As the sensors noise output remains more or less constant, the best signal to noise ratio will be gained when you put a lot of light on the sensor. This generates a very large signal, so the signal becomes big compared to the noise and the noise becomes only a small percentage of the overall image.
If we are unable to get enough light onto the sensor to expose it fully then it is often tempting to add some gain to make the picture brighter. 6dB of gain is the equivalent to 1 stop of exposure. Just like f-stops, each time we go up a stop we are doubling. So adding 6db of gain doubles everything. It makes the picture the equivalent of one stop brighter, but it also doubles the noise. Adding 12dB gain multiplies the noise 4 times, adding 18dB multiplies the noise 8 times.
What if instead of adding gain to make the picture brighter we let 4x more light fall on the sensor (2 stops)? Well the image gets brighter by the equivalent of 2 stops but as we are not adding gain this means the desirable signal, the picture is now going to be the equivalent of 12dB bigger than the noise than it was before we added the 2 stops of light. That’s going to give you a much cleaner looking image.
How do you get more light onto the sensor? There are many ways such as using a faster lens with a larger aperture that will let more light through. Or you could try using a slower shutter speed (I often find it beneficial in low light to use a 1/24th or 1/25th shutter if there is not too much motion to cause the image to become excessively blurred). Then of course you can also add light to your scene by lighting it. It’s very rare to find noisy and grainy night scenes in feature films and that’s because the night scenes normally have well lit foregrounds but keep dark backgrounds to maintain the sensation of night time or darkness. High contrast is the key to good looking night scenes, well lit foregrounds or actors with deep, dark shadows and backgrounds.
The desire to have a good signal to noise ratio is one of the reasons why when shooting in log or raw you want to expose as brightly as you can (while still maintaining consistent exposure from shot to shot, scene to scene). It’s a little bit harder with standard gammas as we have things like the knee or highlight roll off to deal with. Plus the need to have a shot that looks correct straight out of the camera. But at the end of the day the best results are almost always gained when the gain is kept to a minimum (but don’t use negative gain as this can effect the dynamic range) and the amount of light falling on the sensor as high as possible.
In the next article I’ll give you an interesting experiment to try on a PMW-F5, F55 or PMW-FS7 that is very revealing about the way ISO, gain, exposure and noise behaves that will show why exposing log or raw at +1 to +2 stops is so important.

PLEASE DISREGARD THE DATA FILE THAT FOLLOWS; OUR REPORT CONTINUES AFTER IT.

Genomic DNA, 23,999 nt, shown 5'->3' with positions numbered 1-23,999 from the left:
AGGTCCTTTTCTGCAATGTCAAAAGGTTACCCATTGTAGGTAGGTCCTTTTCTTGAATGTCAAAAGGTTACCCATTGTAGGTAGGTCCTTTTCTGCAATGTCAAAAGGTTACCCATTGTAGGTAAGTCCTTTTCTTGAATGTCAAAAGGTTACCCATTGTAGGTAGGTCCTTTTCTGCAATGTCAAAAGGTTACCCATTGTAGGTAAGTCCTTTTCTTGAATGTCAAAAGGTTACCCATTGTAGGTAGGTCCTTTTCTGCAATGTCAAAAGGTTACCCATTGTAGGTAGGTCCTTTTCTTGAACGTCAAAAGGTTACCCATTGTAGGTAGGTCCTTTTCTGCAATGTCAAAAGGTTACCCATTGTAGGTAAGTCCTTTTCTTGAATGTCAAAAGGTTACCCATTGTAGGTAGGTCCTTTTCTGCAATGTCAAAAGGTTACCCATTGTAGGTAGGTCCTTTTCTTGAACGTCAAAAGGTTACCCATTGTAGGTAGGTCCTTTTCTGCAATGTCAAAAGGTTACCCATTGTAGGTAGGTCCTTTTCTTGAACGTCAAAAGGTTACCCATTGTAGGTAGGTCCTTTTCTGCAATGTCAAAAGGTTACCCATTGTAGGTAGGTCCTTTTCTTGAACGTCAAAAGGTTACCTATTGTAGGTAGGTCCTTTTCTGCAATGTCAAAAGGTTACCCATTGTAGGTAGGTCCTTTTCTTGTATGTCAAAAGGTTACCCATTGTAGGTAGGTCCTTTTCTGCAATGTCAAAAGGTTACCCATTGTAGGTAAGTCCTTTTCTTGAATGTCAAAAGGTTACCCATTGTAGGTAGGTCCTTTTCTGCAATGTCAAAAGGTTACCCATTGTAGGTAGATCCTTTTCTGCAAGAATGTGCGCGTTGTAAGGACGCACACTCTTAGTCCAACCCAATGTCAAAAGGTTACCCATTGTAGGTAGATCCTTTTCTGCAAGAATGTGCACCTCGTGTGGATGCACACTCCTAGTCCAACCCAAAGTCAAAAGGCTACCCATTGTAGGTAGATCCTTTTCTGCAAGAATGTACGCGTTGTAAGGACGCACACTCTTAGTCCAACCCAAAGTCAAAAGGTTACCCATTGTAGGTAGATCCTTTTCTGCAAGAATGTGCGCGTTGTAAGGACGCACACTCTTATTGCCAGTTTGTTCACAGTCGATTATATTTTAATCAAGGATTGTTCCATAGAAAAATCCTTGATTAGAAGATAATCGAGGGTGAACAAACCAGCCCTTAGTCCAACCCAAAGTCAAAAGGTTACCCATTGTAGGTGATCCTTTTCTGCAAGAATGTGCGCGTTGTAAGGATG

This is something that’s not well understood by many people. It helps explain why the PMW-F3 (and other cameras) EI S-Log function is so useful.
You see, camera gain does not normally actually change the cameras ability to capture photons of light. A CCD or CMOS sensor has a number of photo sites that capture photons of light and convert those photons into electrons or electrical charge. The efficiency of that capture and conversion process is fixed, it’s known as the QE or quantum efficiency. There are a lot of factors that effect this efficiency, such as the use of micro lenses, whether the sensor is back or front illuminated etc. But all of these factors are physical design factors that do not change when you add extra camera gain. The sensitivity of the sensor itself remains constant, no matter what the camera gain is set to.
Camera gain is applied to the signal coming out of the sensor. It’s a bit like turning up the volume on a stereo amplifier. If you have a quite piece of music, turning up the volume makes it louder, but the original piece of music is still a quiet piece of music. Turning up the volume on your stereo, as well as making the music louder will also make any hiss or background noise in the music louder and it’s exactly the same with a video camera. As you increase the gain, as well as the wanted video signal getting bigger (brighter) all the unwanted noise also get bigger. So adding gain on your video camera doesn’t actually make the camera more sensitive, but it does make what light the camera has captured brighter in the recordings and output, giving the impression that the camera has become more sensitive, however this is at the penalty of increased background noise.
As well as adding gain to the image in the camera, we can also add gain in post production. Traditionally gain has been added in camera because the gain is added before the recording process. In the uncompressed analog days the recording process itself added a lot of noise. In the digital age the process of compressing the image adds noise. 8 bit recordings have quite small number of grey shades. So any gain added in post production amplifies not only the camera signal but also the added recording or compression noise so generally gives an inferior result to adding gain in camera. With an 8 bit signal the stretching of the relatively few grey shades results in banding.